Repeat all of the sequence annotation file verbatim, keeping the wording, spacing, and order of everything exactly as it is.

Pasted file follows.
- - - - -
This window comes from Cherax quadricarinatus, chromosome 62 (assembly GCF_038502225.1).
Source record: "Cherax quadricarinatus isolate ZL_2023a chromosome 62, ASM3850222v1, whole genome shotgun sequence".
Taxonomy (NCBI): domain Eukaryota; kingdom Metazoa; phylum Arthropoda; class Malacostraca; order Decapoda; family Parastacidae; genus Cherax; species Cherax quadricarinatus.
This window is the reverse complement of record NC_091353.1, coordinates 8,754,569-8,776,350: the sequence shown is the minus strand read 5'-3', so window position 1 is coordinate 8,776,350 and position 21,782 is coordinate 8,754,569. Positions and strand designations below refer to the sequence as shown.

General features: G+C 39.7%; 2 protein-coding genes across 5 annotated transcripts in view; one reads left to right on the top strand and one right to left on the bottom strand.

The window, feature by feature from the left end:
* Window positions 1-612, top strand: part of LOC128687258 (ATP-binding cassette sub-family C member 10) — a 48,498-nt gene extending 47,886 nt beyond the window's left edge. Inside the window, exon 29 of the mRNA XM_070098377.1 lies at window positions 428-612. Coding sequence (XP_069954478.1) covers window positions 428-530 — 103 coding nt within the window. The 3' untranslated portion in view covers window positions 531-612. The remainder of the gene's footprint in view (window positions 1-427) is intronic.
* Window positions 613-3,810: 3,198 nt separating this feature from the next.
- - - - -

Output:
This window comes from Cherax quadricarinatus, chromosome 62 (assembly GCF_038502225.1).
Source record: "Cherax quadricarinatus isolate ZL_2023a chromosome 62, ASM3850222v1, whole genome shotgun sequence".
Taxonomy (NCBI): domain Eukaryota; kingdom Metazoa; phylum Arthropoda; class Malacostraca; order Decapoda; family Parastacidae; genus Cherax; species Cherax quadricarinatus.
This window is the reverse complement of record NC_091353.1, coordinates 8,754,569-8,776,350: the sequence shown is the minus strand read 5'-3', so window position 1 is coordinate 8,776,350 and position 21,782 is coordinate 8,754,569. Positions and strand designations below refer to the sequence as shown.

General features: G+C 39.7%; 2 protein-coding genes across 5 annotated transcripts in view; one reads left to right on the top strand and one right to left on the bottom strand.

The window, feature by feature from the left end:
* Window positions 1-612, top strand: part of LOC128687258 (ATP-binding cassette sub-family C member 10) — a 48,498-nt gene extending 47,886 nt beyond the window's left edge. Inside the window, exon 29 of the mRNA XM_070098377.1 lies at window positions 428-612. Coding sequence (XP_069954478.1) covers window positions 428-530 — 103 coding nt within the window. The 3' untranslated portion in view covers window positions 531-612. The remainder of the gene's footprint in view (window positions 1-427) is intronic.
* Window positions 613-3,810: 3,198 nt separating this feature from the next.